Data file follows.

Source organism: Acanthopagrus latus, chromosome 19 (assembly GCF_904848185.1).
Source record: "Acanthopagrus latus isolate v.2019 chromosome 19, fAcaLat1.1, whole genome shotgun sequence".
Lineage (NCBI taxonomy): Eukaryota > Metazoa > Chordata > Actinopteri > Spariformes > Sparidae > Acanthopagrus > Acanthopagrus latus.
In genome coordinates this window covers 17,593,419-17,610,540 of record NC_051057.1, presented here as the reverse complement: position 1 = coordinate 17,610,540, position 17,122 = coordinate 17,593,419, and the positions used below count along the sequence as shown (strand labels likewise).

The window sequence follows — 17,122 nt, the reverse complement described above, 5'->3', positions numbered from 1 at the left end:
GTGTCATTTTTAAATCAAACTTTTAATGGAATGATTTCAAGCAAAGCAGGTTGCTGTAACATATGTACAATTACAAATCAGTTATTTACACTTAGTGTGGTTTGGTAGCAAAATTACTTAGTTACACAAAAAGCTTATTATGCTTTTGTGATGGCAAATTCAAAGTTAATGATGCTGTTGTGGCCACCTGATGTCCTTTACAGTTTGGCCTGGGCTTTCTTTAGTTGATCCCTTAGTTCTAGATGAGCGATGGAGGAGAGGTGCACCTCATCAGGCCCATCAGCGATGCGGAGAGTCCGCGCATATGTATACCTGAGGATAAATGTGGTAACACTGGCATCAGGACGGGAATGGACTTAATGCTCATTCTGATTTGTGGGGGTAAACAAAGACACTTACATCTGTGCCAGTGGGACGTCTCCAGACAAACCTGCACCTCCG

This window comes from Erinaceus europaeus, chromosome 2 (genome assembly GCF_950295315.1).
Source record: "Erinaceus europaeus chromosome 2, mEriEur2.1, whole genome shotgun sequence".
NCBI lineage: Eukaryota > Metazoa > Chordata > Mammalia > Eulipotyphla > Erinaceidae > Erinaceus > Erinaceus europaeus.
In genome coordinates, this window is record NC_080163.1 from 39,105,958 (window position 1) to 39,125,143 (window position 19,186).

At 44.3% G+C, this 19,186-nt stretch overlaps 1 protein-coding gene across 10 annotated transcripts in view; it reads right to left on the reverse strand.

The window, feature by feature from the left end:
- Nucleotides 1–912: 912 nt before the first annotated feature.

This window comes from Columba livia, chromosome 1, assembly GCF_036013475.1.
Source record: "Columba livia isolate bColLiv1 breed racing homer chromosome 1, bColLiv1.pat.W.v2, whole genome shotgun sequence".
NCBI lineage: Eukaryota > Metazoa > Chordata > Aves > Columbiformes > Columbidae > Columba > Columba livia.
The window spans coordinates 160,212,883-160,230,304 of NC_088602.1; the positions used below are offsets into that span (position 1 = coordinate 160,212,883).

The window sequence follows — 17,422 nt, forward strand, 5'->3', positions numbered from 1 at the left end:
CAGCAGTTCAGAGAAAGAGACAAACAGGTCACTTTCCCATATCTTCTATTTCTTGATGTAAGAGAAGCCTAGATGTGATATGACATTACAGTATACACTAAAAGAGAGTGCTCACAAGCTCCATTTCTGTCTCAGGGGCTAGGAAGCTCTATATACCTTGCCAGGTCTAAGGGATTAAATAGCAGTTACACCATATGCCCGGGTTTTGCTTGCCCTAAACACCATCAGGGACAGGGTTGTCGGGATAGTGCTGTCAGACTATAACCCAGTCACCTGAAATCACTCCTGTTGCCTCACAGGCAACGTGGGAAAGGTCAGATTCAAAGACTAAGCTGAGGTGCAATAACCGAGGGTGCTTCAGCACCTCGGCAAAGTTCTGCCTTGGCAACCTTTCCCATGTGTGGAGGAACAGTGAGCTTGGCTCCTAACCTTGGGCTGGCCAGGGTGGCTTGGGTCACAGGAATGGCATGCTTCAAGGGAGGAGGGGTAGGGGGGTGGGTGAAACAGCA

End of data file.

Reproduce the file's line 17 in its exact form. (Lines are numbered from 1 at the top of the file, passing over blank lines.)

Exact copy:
The window spans coordinates 160,212,883-160,230,304 of NC_088602.1; the positions used below are offsets into that span (position 1 = coordinate 160,212,883).